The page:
Tracing the Infrathin at galeria Monitor
Infrathin is a concept by Marcel Duchamp where an interval is exposed, an instant that separates inertia from change. It’s an ironic concept, overly accurate or not, who knows (after all, he was always someone who tried to run away from labels)? But it has been fueling many formal and intellectual explorations, among them Tracing the Infrathin, the Monitor gallery‘s latest exhibition.
It features seven works by seven artists. In their impossible union – given the diversity of formal means, each piece seems to belong to a self-contained world, almost incommunicable with the others – they come together in the sense of escapism that Duchamp tried to capture. They refer to contradictions, shortages, omens, tensions like the one José Taborda literally shows us in Delay. Here, a knife is about to cut a string that holds a frame, showing us a photograph of the potential outcome of that fatal act. The string is one of the most direct and pertinent links in this show: besides Delay, it is also in Notas sobre o limite do mar by Maria Laet. It is a sewing medium through which the artist tries to weave the ephemeral movement of the sea waves. In Marianne Moore by Elisa Montessori, it is attached to a book like a marker, where the artist illustrates the text of the American poet. The string is a bond of strength, connection, link, but also a marginal, liminal object, whose resistance allows us to save – to pass from the abyss to the surface and let ourselves exist in that gap.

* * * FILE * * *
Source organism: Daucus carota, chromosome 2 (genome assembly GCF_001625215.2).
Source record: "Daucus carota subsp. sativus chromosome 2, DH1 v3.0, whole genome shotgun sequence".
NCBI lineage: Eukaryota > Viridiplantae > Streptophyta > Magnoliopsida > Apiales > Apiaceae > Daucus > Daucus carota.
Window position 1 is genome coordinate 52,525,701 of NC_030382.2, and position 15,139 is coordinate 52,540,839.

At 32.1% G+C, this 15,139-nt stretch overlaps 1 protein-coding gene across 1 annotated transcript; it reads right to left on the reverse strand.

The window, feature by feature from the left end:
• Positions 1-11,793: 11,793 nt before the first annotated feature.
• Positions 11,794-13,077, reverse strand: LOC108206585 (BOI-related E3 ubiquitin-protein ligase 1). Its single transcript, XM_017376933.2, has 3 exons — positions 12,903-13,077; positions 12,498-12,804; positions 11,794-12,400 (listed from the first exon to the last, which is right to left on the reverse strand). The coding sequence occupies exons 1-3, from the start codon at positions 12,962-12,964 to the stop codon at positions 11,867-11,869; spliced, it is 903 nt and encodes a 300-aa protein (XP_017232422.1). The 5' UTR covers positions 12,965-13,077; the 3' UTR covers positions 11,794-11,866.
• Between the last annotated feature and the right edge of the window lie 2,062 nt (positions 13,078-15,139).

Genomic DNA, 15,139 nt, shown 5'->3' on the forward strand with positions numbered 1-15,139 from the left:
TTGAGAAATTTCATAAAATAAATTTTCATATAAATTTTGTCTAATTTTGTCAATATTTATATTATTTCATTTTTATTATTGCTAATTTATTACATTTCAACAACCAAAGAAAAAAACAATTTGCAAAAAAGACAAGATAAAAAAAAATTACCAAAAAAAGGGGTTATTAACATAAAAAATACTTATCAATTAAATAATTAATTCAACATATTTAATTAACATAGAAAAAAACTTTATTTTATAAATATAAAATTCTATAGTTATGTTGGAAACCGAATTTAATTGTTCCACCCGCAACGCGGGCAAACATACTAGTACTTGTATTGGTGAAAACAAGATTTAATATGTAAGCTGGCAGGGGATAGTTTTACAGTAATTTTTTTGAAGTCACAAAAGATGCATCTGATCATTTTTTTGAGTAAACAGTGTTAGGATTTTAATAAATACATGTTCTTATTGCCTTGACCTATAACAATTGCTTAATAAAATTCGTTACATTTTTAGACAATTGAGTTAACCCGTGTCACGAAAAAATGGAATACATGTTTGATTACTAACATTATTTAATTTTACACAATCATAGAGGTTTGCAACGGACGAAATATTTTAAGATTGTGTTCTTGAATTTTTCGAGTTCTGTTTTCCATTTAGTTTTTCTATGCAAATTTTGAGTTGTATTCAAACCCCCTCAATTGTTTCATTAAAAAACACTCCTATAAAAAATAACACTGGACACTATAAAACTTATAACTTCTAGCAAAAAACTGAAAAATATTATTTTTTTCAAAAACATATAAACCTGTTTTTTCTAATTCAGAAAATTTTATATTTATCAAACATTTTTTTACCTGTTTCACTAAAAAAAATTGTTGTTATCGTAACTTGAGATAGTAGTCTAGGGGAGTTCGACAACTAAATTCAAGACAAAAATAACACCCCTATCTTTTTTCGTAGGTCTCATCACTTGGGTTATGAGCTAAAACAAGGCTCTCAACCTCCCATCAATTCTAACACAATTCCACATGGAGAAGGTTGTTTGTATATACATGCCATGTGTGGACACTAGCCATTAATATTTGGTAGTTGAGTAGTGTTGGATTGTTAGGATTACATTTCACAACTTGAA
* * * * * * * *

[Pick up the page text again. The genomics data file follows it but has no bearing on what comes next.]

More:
The show’s highlights, besides Delay, will go to two other works: En.Talho by Eduardo Freitas, at the end of the first room. We see a display case of meat that could at first sight confuse the gallery with a butcher’s shop, but the pieces are all made of marble and limestone. The works’ hyper-realism bewilders us and takes us to the edge of astonishment and dissociation. They are reminiscent of the plastic explorations of Daniel Dewar and Grégory Gicquel and recover the tradition of Northern European genre scenes, plentiful in the 17th century. The aim was to represent meat sales (we may recall Pieter Aertsen’s or Frans Snyders’ paintings) or, at their fatalistic extreme, still lifes, within an interest in the full simulation of objects. The other highlight is Silurata Tra Le Mani by Thomas Braida. Here a twisted, hard, undulating book is painted, from which an ocean of water gushes out and a boat breaks over the hands of a human figure – one of them numb, already blue, the other wanting to catch part of that sea. Drowning is inevitable.
We must also mention the translucency of Ana Catarina Teixeira’s untitled work, where we gauge possible patterns, almost limpid, of a glass casting. And the exhibition’s first work, Self-portrait as a property by the artist duo primeira desordem, exhibiting front and back of three keys, their letters and inscriptions, and the way in which, through their category as an object held by someone, they can trace an outline of that person by being their property. The keys show some letters, almost randomly. In fact, they are almost cryptically hidden, invisible in most keys. I know this because, in my childhood, I used to play a game at school where I would try to find these letters on the zips of backpacks, jackets, keys, building words and sentences with them. When I couldn’t find the letters I wanted, I would try to see how far I could go with what I had found. Deep down, I was also playing with absence. It is in the similar, ever-determining unintelligibility (or the Infrathin, if we prefer) that lies the secret language of art.
Tracing the Infrathin is on view at the Monitor gallery until May 21.